In a decade long Maoist insurgency in Nepal which ended in 2006, thousands of children were recruited in the Maoist army. On the initiative of United Nations, these child soldiers were released, the final batch of which (about 3000 child soldiers) was released in February 2008. However, when the question of child recruitment was asked to the Nepalese Maoist leader Prachanda, he responded in a similar fashion as that of India’s Maoists. The Human Rights Watch’s report entitled as Children in the Ranks: The Maoists’ Use of Child Soldiers in Nepal (2007) quoted him saying:

We do not even train children below 16 years old as militia…Children whose parents have been killed in the war—taking care of them is the responsibility of the party. That’s why we are compelled to take care of, educate and provide work for hundreds of children, even those who are 12 to 15 years old. This is a compulsion born out of the war.

For Maoists, it is easier to brainwash the children and allure them to their fold. Maoists can use child soldiers as cannon fodder in times of war, the causality of which may turn the table against the security forces in the perception war. Involving all sections of society (be it women or children) in the war zone gives Maoists an upper hand vis-a-via security forces in the combat. It creates a natural deterrence for the security forces as they have to take care of innocent people, especially children and women. This fits perfectly in the Maoist strategy:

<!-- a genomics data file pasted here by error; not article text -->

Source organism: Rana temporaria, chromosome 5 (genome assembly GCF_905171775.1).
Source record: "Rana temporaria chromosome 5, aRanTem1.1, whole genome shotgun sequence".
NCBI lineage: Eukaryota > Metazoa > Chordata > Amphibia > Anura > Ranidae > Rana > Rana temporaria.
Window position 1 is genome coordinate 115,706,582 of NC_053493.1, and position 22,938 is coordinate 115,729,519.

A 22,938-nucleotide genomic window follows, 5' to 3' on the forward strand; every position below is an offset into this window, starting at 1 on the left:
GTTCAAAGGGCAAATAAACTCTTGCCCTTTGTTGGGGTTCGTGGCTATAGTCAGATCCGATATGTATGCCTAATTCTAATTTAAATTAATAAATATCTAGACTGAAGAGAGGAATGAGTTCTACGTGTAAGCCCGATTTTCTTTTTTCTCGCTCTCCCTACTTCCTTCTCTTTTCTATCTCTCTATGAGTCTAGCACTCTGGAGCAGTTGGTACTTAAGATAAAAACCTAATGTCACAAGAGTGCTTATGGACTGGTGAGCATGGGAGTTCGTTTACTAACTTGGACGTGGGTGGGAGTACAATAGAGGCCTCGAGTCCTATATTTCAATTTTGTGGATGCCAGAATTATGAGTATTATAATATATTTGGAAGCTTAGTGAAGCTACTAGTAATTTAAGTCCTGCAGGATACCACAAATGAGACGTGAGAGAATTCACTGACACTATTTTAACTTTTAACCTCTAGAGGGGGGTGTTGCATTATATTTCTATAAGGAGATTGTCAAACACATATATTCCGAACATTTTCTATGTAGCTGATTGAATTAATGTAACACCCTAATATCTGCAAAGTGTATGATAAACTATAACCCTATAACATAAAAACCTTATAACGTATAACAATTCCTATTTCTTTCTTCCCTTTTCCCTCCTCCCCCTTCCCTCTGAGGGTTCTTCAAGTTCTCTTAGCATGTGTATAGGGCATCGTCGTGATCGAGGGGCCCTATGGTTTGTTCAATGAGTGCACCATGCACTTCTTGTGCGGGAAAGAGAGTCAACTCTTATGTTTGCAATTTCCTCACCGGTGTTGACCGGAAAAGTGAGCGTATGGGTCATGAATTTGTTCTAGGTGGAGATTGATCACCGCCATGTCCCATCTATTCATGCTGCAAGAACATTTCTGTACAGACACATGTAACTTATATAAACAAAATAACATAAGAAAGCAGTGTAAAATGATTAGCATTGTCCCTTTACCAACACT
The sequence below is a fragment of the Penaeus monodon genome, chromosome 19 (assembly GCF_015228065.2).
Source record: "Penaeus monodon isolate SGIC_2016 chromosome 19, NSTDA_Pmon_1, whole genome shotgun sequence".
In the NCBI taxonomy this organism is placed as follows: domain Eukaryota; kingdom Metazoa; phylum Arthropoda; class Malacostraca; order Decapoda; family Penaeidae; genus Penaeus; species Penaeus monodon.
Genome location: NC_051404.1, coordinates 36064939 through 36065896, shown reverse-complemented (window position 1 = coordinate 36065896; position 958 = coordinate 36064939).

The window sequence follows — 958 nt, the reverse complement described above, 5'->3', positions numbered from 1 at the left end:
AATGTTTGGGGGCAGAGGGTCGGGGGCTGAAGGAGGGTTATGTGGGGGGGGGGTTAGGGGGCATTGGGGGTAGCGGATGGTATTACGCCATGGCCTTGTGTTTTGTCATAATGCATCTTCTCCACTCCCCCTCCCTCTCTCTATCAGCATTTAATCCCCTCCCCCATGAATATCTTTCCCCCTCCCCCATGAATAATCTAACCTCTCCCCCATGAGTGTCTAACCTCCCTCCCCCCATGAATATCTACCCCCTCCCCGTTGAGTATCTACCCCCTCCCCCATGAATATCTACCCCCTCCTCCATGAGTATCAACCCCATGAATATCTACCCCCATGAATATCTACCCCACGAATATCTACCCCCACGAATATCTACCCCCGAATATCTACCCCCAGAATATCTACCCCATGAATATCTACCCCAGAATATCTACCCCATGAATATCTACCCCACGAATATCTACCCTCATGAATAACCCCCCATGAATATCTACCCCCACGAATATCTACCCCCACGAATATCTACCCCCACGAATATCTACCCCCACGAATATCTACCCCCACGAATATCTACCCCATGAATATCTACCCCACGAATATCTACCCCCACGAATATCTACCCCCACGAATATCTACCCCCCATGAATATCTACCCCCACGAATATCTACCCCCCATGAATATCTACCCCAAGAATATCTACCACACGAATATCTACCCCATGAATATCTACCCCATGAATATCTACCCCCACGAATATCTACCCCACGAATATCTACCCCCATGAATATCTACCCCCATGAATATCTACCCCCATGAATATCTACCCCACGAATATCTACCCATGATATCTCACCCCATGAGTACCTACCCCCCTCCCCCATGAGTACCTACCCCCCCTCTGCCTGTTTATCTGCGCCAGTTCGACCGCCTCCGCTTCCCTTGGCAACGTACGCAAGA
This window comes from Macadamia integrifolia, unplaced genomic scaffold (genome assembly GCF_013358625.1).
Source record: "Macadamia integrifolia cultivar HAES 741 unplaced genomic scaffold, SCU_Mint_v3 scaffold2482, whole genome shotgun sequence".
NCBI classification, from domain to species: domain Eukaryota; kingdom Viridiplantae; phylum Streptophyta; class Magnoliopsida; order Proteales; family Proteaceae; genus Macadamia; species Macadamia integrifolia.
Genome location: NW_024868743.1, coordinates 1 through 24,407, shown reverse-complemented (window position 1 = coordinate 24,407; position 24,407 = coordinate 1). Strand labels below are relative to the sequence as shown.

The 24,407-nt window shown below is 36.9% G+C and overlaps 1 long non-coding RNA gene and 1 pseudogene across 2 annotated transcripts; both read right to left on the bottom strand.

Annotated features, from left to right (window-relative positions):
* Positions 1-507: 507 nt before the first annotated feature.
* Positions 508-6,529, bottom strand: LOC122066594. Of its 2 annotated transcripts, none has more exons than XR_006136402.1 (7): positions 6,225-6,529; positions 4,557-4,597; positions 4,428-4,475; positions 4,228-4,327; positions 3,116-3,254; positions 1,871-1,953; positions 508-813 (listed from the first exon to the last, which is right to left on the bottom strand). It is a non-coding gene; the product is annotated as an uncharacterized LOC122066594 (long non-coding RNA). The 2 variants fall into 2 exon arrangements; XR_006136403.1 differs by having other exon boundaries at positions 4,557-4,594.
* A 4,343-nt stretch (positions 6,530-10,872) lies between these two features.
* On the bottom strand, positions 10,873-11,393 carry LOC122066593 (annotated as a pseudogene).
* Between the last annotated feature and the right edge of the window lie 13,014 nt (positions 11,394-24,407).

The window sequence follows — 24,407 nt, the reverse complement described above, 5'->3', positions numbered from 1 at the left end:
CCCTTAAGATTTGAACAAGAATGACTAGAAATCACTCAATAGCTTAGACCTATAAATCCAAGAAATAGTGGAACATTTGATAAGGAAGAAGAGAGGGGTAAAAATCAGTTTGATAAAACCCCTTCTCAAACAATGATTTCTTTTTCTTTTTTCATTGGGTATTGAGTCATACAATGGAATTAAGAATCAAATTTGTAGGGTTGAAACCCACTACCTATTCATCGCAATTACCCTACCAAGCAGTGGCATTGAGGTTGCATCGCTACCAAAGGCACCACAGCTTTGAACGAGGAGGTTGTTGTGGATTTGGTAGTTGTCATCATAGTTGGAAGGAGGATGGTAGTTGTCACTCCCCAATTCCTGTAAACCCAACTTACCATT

All our plans, policies, strategy and tactics will be based entirely on the active involvement of the vast masses of people in this war of self-defence. The enemy class cannot decimate us without decimating the entire population in the regions we control. (emphasis added)

The CPI (Maoist)’s Constitution does not specifically talk about the recruitment policy of the PLGA, although it mentions the membership age. The membership age is 16 years.

Why do the Maoists deny the claims of the recruitment of the children at the age of 6-12 and instead, say the recruitment happens at the age of 16? Why have they set the age of 16 as the minimum age for joining the PLGA? The reason is clear: Maoists avoid to come in conflict with some international arrangements, which do not really prohibit ‘voluntary’ recruitment of persons below age of 17-18 years. For example, the International Criminal Court which was “established to help end impunity for the perpetrators of the most serious crimes of concern to the international community”, considers under Article 8 of the Rome Statute, 2002, the following as war crimes:

Conscripting or enlisting children under the age of fifteen years into the national armed forces or using them to participate actively in hostilities.

However, now the international community is almost unanimous to consider any person below the age of 18 as child. The Paris Principles (Principles and Guidelines on Children Associated with Armed Forces or Armed Groups), 2007, prohibits the recruitments of children by armed force or group below the age of 18 years. By defining the child as a person less than the age of 18, it says:

A child associated with an armed force or armed grouprefers to any person below 18 years of age who is or who has been recruited or used by an armed force or armed group in any capacity, including but not limited to children, boys and girls, used as fighters, cooks, porters, messengers, spies or for sexual purposes. It does not only refer to a child who is taking or has taken a direct part in hostilities.

The tragedy is that the issue of child recruitment in the Maoist fold is absent in the public discourse in India. Civil society and academia are conspicuously silent about it.